We love discussing writing strategies down here at the QuestinAuthor H.Q., it’s sort of our thing. We love tearing through sentences and breaking them down to their most basic elements to see how they work. We love fretting over word choice and pondering on which literary device is best fit to convey the image of a scene. And while our love for tinkering with the finer aspects of will never wane, a series of insights have dawned upon us as of late.

You see, it is not a matter of what we said in the best being untrue, as to my knowledge, everything we have said is rather solid. But like all complex things in life, writing prime among them, we were reminded of something paramount. And that is the simple reality that context matters.

What’s that you say? Our language is still too vague? Well then, let me take you through some baby steps.

In essence, while everything we advised was true, the manner in which the QuestingAuthor team went about doing so was flawed. For an author such as yourself, it is pertinent that you know of the technical use of language, the use of proper figurative devices, and the most efficient rituals to help your writing routine. But wherein does the flaw lie? Well, it lies in the fact that we were teaching you about this in a void.

We alloted separate articles for each of these issues, and it was not from a malicious desire that we went about doing this. For the purpose of clarity, it was best that we introduce the ideas to our audience in a singular fashion, this way, we could stay concise on the subject at hand. But my personal gripe with this is that I feel I might have come off as being too absolute or preachy in how I went about this message. To the point where it might feel as though an individual author’s agency to deviate from my advice would seem moot.

And let me be clear, if you feel that there are circumstances in which my advice does not apply, you are by no means obligated to ignore your gut. The only truly constant rule when it comes to writing is that all standards are meant to be broken. Granted, perhaps some attempts breaking standards go too far, but even these have certain value to them.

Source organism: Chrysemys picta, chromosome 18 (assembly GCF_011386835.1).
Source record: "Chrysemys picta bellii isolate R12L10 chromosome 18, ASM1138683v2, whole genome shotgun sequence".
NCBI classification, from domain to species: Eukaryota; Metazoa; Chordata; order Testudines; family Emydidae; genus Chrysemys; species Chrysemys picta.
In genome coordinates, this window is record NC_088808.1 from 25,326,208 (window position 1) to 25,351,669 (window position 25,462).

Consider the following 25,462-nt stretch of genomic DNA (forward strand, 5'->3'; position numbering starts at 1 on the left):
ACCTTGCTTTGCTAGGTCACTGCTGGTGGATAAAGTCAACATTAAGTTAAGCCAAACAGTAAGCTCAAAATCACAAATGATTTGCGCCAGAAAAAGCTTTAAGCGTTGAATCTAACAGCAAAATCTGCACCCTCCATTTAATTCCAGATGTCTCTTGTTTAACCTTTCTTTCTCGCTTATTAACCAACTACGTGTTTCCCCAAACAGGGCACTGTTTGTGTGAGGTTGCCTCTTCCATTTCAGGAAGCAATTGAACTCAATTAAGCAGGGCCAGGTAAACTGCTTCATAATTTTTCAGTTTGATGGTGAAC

But the last thing I would want to do is narrow all of this down to the idea that what constitutes a quality story is subjective, which I disagree with. What I will say, is that there are two different ways that one could go about looking at their story’s faults. Firstly one could take the traditional Western process of boiling everything down to be tackled in parts, which has its merits. But, this does not mean that it is the only method of analysis that a story should be subject to. A novel must also be examined as a holistic beast. This means we must also view it as though it were a whole.

I guess what I’m trying to say is that all problems in a book should be zoomed in on, but, they should not be viewed as though they exist only in their particular category. For example, one could look at an example of faulty word choice as though it were only an issue of grammar, which it is. But this faulty word choice is not limited to that. The kind of words that you use do not only affect grammar, but could affect the tone, the themes, and the intentions of a character or the nature of a location. Where you see one sentence, there is actually a minute aspect of the entire narrative.

We need to realize that when we tinker with any part of our stories, the effect of this tinkering always has the potential of cascading through the rest of the novel. And unfortunately, due to the very nature of this blog, I am incapable of rendering a concrete image of how you might go about doing this. As it stands, I can only tell you that you ought to do it. This is because to give you advice on how to “Holistically” approach your work, I would need to personally examine your writings. And not only am I a lazy person, but it is quite literally impossible for me to do this. However, you can.

If there was any piece of advice that I gave in this blog which I considered to be truly essential, it would be this. By all means, continue applying the advice of my posts, but know that sometimes, in the context of your story, you might have to go about it in a different way than what I described.

I hope you found something in all of this. It’s more “meta” than my usual posts, but understanding this could be the key to fixing a lot of problems that seem invisible in your manuscript.

As always, this has been the QuestingAuthor. Keep Writing, my friends.

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